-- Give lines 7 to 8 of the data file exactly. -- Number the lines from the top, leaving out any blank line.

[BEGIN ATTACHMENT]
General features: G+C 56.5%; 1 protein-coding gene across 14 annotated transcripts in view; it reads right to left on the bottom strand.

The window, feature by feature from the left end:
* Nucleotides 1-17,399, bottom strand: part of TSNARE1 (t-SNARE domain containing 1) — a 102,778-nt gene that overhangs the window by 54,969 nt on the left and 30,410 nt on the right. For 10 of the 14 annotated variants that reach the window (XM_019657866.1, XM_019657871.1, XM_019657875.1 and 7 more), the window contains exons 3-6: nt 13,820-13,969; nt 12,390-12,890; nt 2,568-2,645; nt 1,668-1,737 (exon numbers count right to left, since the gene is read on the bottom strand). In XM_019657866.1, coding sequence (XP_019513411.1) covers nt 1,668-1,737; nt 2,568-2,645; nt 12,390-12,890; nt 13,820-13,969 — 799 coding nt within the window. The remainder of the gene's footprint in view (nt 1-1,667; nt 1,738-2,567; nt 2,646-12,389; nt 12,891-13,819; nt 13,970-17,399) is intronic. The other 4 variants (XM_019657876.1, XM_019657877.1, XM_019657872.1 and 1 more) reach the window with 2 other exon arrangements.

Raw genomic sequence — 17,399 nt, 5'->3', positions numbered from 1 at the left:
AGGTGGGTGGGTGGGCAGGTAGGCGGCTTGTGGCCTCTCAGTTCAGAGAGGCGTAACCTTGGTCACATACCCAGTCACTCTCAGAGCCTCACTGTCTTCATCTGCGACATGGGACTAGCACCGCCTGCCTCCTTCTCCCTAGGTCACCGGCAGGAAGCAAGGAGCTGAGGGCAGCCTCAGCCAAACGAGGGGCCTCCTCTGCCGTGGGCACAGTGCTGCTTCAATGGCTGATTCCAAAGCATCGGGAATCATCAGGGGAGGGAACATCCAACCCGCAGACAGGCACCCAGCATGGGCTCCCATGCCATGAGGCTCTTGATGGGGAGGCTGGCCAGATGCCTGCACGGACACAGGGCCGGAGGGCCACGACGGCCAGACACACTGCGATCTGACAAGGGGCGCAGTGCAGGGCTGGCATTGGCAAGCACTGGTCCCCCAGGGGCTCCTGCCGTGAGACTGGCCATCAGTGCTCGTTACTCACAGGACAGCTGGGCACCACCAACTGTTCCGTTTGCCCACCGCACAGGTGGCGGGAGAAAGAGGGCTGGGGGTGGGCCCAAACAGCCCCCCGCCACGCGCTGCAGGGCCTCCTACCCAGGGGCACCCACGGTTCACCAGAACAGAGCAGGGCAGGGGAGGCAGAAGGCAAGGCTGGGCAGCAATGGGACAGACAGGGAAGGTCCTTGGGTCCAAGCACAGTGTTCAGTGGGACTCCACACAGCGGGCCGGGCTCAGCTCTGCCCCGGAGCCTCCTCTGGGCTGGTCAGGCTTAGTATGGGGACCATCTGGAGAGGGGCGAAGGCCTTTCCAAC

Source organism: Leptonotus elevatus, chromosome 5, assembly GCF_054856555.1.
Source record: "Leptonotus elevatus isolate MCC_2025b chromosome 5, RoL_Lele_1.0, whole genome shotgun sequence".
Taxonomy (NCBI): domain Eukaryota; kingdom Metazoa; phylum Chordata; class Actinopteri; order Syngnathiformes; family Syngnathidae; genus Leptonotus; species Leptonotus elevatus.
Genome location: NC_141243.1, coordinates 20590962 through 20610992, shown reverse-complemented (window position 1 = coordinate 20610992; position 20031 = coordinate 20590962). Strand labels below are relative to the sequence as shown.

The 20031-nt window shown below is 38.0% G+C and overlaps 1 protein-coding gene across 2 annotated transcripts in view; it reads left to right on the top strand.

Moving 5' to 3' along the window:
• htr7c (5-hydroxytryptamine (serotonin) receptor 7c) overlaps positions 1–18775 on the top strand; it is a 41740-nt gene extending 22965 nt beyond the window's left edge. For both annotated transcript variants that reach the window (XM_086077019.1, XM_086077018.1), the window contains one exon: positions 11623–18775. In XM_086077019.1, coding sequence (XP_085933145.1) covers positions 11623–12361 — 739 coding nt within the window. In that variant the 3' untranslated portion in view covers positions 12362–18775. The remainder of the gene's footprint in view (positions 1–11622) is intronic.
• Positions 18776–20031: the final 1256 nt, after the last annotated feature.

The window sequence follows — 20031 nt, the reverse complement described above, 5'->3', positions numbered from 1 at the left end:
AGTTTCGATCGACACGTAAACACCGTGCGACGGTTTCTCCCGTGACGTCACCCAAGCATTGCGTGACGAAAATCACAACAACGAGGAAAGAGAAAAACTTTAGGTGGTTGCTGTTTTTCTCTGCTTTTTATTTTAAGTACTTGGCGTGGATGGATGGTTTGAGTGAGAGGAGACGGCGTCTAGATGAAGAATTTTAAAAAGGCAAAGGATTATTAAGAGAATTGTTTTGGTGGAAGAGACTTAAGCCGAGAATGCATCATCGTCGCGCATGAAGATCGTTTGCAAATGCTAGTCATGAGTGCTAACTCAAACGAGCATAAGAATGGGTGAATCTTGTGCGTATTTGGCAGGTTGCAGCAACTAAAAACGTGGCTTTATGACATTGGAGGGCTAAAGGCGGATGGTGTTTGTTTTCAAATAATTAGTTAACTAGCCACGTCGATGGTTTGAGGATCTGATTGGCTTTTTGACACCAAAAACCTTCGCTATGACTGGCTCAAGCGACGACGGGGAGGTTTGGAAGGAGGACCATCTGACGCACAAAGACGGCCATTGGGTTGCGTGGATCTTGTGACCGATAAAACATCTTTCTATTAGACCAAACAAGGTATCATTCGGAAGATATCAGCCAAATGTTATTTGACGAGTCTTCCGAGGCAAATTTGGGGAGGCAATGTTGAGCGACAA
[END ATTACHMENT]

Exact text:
Source record: "Leptonotus elevatus isolate MCC_2025b chromosome 5, RoL_Lele_1.0, whole genome shotgun sequence".
Taxonomy (NCBI): domain Eukaryota; kingdom Metazoa; phylum Chordata; class Actinopteri; order Syngnathiformes; family Syngnathidae; genus Leptonotus; species Leptonotus elevatus.